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Old 12-28-2012, 04:00 AM   #1
awiens
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Sep 2012
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I've gotten a 9 gallon brew kettle, so now I can do full boils instead of partial boils. I'm looking for any tips or suggestions you might have. Thanks!

 
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Old 12-28-2012, 04:04 AM   #2
HoppyDaze
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Just make sure you have a good way to cool your wort. Ice bath won't be fun
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Old 12-28-2012, 07:37 AM   #3
DAM
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+1 one on the wort cooling. I'm really new to home brewing, but a wort chiller was one of my first purchases, after a full boil-sized kettle (worried about my success with DIY so I bought one). I can't imagine waiting around the garage for my kettle to cool after the boil, even with the winter cold to assist.

 
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Old 12-28-2012, 08:32 PM   #4
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From my reading full boils will have better hop utilization, so you may want to adjust your recipes accordingly if they are formulated for partial boil. A 10 gal kettle is my next equipment purchase, looking forward to making better, more IBU heavy IPAs.

Stevo

 
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Old 12-28-2012, 09:58 PM   #5
awiens
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Thanks! Fortunately, I have a wort chiller. Did any of you make significant changes to partial boil recipes?

 
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Old 12-29-2012, 02:40 AM   #6
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Afaik, if you're doing 5 gal extract kits the instructions are intended for full boil unless they say otherwise.
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Old 12-29-2012, 06:02 PM   #7
bswokowski
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Quote:
Originally Posted by whoaru99
Afaik, if you're doing 5 gal extract kits the instructions are intended for full boil unless they say otherwise.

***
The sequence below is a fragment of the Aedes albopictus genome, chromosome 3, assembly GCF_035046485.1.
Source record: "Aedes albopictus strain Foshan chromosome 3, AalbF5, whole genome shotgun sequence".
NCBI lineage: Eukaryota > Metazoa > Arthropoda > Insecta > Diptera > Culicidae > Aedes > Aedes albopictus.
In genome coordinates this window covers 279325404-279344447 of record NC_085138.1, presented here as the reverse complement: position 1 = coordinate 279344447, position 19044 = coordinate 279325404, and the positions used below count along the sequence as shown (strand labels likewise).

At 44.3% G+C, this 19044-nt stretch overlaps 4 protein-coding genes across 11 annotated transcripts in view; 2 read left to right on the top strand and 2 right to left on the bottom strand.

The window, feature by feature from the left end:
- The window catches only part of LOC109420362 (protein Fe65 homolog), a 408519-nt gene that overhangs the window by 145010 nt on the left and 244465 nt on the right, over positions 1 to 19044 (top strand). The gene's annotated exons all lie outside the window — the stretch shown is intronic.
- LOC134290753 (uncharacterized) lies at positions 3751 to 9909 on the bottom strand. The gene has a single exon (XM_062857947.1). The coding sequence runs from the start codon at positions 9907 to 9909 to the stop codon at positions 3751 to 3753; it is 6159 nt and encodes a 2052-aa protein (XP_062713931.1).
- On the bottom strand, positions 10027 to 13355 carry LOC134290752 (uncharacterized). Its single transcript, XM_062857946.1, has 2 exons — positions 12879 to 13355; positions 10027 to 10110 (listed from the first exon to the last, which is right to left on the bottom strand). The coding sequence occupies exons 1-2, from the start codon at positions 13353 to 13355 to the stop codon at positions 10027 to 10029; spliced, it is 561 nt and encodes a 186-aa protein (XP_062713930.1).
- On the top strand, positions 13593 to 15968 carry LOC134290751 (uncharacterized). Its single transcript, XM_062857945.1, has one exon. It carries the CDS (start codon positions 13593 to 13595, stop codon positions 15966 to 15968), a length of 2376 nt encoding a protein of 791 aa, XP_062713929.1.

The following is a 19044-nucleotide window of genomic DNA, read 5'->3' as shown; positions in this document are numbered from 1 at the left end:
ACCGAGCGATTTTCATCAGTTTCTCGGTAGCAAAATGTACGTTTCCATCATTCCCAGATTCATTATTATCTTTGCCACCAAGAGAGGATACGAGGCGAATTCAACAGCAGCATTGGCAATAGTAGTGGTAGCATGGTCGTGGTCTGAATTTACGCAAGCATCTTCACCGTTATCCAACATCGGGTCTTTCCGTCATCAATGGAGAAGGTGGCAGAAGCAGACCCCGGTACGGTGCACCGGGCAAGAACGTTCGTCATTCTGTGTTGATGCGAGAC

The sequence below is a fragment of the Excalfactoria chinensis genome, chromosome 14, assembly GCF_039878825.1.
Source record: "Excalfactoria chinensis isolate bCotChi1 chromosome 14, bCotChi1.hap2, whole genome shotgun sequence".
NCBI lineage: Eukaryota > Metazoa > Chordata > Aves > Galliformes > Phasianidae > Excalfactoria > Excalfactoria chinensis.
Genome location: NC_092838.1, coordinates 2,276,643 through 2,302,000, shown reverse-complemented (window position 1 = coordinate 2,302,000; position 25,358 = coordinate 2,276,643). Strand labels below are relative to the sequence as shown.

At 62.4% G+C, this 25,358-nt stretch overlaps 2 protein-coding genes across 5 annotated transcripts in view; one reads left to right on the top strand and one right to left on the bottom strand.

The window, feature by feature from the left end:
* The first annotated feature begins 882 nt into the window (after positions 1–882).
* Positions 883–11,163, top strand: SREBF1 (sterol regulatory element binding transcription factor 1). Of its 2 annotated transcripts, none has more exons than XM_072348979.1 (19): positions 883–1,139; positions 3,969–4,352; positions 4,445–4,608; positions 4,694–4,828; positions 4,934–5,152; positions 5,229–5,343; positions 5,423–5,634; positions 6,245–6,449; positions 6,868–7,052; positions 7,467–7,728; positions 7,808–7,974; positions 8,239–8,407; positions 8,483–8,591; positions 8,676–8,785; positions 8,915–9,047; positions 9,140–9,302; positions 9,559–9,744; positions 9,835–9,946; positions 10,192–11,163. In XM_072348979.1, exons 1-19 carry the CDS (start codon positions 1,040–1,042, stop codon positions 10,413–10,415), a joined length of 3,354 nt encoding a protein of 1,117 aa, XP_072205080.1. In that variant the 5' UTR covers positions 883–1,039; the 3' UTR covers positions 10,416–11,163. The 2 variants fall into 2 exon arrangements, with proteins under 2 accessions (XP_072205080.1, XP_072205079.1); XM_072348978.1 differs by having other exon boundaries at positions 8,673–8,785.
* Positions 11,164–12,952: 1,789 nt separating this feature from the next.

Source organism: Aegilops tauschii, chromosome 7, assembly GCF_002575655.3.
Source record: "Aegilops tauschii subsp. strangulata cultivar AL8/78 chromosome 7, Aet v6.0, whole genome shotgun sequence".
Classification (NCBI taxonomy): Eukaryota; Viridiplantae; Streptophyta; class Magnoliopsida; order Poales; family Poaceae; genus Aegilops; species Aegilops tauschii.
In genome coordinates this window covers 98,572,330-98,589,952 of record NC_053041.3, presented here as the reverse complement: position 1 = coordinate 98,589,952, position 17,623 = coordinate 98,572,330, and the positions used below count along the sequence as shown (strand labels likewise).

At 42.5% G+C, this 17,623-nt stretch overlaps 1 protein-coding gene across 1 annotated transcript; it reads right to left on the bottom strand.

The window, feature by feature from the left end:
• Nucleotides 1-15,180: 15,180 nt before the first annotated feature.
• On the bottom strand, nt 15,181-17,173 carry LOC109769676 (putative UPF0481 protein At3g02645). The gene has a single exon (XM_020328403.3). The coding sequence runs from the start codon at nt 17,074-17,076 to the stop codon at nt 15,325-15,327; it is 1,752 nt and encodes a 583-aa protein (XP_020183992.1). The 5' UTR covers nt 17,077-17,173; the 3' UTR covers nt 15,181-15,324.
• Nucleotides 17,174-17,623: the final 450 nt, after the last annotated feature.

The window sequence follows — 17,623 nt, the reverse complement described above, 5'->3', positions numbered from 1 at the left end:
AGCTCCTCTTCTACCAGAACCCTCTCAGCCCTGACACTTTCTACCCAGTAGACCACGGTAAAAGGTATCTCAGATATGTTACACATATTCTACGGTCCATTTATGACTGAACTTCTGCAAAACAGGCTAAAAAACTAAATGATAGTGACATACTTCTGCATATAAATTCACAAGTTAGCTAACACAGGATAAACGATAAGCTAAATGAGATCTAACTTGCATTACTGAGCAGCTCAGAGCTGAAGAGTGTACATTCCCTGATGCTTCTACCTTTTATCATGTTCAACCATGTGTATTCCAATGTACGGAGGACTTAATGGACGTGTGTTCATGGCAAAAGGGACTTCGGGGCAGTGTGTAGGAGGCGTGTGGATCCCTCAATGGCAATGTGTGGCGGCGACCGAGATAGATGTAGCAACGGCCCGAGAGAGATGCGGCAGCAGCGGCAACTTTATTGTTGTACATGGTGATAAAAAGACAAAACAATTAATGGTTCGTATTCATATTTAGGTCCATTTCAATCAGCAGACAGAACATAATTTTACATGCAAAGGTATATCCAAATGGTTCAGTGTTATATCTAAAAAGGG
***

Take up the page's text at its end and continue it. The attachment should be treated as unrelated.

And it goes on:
What's the difference between a full and partial boil? I'm new to home brew, got one batch under my belt and my second is in the bottle.

Brent

 
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Old 12-29-2012, 06:14 PM   #8
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Quote:
Originally Posted by bswokowski View Post
What's the difference between a full and partial boil? I'm new to home brew, got one batch under my belt and my second is in the bottle.

Brent
I believe (unless I'm mistaken) they're talking about starting with 6 gallons or so of water to boil and not diluting it (unless you over boil) vs starting with 3 or 2.

I brew in my apartment so I have one option, and it isn't 5 gallons. I've never had any issues with how I've brewed and if you're going 5 gallon non-diluted, you better have a kickass propane burner because otherwise you're gonna spend a long time waiting.

 
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Old 12-29-2012, 06:28 PM   #9
Demus
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In a partial boil you boil a concentrated 2 to 3 gallon wort and make up the difference with cold water to get to 5 gallons before adding yeast (pitching). This works well for kitchen brewers with limited equipment and smaller kettles. In a full boil you boil the entire batch volume plus extra water for loss to steam. You need bigger kettles (8 gallon minimum) that don't really work on the stove top. Cooling all that hot wort generally requires a chiller since it's impractical to move and takes too long using an ice water bath. The advantage is better combination of flavors, better hop utilization, and practice for all-grain brewing which requires a full boil. If you plan on remaining an extract brewer the advantage isn't really worth it as there are simple ways to counter the disadvantages....

 
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Old 12-29-2012, 09:34 PM   #10
Bacchus00
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Also looking to jump into full boils and I don't have a chiller.

Would a 25' immersion be sufficient, or do you really need a 50' immersion wort cooler to get the results.

 
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